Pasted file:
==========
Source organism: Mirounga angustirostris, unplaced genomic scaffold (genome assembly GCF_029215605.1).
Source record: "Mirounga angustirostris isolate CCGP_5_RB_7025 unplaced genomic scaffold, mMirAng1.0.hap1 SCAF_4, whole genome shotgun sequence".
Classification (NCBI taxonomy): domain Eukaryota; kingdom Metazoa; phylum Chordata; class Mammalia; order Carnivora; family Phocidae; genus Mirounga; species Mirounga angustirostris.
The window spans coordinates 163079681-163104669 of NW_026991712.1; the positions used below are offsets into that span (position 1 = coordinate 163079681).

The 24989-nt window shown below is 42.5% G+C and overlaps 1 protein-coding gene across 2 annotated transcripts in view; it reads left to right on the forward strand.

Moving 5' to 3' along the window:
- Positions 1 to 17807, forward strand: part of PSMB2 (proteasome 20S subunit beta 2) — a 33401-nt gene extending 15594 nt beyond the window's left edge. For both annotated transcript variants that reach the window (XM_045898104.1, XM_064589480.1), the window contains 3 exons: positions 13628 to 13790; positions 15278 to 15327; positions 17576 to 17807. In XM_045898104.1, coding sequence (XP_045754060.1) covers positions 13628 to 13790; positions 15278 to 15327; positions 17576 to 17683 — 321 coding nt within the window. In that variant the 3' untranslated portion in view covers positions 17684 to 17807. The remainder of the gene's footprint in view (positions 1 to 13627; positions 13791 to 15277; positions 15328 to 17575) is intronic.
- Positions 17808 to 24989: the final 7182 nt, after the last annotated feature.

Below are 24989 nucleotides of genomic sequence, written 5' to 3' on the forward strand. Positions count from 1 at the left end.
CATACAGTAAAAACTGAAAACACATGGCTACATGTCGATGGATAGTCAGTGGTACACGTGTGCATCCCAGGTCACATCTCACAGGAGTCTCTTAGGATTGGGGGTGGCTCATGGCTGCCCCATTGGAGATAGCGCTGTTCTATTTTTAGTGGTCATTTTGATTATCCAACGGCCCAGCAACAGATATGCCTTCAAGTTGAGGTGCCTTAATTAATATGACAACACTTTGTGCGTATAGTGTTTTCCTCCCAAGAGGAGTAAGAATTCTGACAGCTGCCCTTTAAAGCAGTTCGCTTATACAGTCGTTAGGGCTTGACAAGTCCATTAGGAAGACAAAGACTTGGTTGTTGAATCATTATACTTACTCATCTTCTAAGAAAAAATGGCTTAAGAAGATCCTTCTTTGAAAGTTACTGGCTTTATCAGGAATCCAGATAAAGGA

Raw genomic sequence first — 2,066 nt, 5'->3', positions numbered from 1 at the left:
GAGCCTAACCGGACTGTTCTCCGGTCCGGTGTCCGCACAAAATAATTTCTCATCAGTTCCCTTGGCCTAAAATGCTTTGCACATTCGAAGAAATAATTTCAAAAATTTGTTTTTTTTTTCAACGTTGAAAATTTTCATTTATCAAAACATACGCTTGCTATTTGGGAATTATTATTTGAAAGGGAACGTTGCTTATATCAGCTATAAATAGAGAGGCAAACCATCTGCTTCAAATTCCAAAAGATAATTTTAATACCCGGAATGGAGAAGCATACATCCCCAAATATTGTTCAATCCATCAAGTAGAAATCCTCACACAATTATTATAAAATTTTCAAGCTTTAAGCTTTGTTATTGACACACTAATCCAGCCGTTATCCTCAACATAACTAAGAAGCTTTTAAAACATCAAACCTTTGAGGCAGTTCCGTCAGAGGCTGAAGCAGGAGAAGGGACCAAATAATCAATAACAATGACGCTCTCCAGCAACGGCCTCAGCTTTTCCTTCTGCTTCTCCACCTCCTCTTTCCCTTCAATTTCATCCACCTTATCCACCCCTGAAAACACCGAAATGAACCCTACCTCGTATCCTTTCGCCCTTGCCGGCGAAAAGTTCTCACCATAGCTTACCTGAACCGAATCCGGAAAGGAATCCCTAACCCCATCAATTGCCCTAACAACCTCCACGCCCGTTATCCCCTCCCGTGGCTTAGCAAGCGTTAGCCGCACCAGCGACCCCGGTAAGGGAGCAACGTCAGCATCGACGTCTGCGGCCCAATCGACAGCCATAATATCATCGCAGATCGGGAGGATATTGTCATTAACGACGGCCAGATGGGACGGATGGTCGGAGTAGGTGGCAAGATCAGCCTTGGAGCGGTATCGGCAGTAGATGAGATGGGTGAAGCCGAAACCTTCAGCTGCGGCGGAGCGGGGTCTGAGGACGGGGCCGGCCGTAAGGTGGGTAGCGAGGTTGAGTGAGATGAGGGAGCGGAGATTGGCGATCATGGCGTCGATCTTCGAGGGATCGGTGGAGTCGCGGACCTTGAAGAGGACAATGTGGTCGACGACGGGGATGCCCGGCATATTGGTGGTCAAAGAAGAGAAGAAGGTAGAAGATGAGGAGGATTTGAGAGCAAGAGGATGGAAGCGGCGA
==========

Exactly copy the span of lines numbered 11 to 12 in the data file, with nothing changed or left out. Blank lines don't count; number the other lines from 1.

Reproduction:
Raw genomic sequence first — 2,066 nt, 5'->3', positions numbered from 1 at the left:
GAGCCTAACCGGACTGTTCTCCGGTCCGGTGTCCGCACAAAATAATTTCTCATCAGTTCCCTTGGCCTAAAATGCTTTGCACATTCGAAGAAATAATTTCAAAAATTTGTTTTTTTTTTCAACGTTGAAAATTTTCATTTATCAAAACATACGCTTGCTATTTGGGAATTATTATTTGAAAGGGAACGTTGCTTATATCAGCTATAAATAGAGAGGCAAACCATCTGCTTCAAATTCCAAAAGATAATTTTAATACCCGGAATGGAGAAGCATACATCCCCAAATATTGTTCAATCCATCAAGTAGAAATCCTCACACAATTATTATAAAATTTTCAAGCTTTAAGCTTTGTTATTGACACACTAATCCAGCCGTTATCCTCAACATAACTAAGAAGCTTTTAAAACATCAAACCTTTGAGGCAGTTCCGTCAGAGGCTGAAGCAGGAGAAGGGACCAAATAATCAATAACAATGACGCTCTCCAGCAACGGCCTCAGCTTTTCCTTCTGCTTCTCCACCTCCTCTTTCCCTTCAATTTCATCCACCTTATCCACCCCTGAAAACACCGAAATGAACCCTACCTCGTATCCTTTCGCCCTTGCCGGCGAAAAGTTCTCACCATAGCTTACCTGAACCGAATCCGGAAAGGAATCCCTAACCCCATCAATTGCCCTAACAACCTCCACGCCCGTTATCCCCTCCCGTGGCTTAGCAAGCGTTAGCCGCACCAGCGACCCCGGTAAGGGAGCAACGTCAGCATCGACGTCTGCGGCCCAATCGACAGCCATAATATCATCGCAGATCGGGAGGATATTGTCATTAACGACGGCCAGATGGGACGGATGGTCGGAGTAGGTGGCAAGATCAGCCTTGGAGCGGTATCGGCAGTAGATGAGATGGGTGAAGCCGAAACCTTCAGCTGCGGCGGAGCGGGGTCTGAGGACGGGGCCGGCCGTAAGGTGGGTAGCGAGGTTGAGTGAGATGAGGGAGCGGAGATTGGCGATCATGGCGTCGATCTTCGAGGGATCGGTGGAGTCGCGGACCTTGAAGAGGACAATGTGGTCGACGACGGGGATGCCCGGCATATTGGTGGTCAAAGAAGAGAAGAAGGTAGAAGATGAGGAGGATTTGAGAGCAAGAGGATGGAAGCGGCGA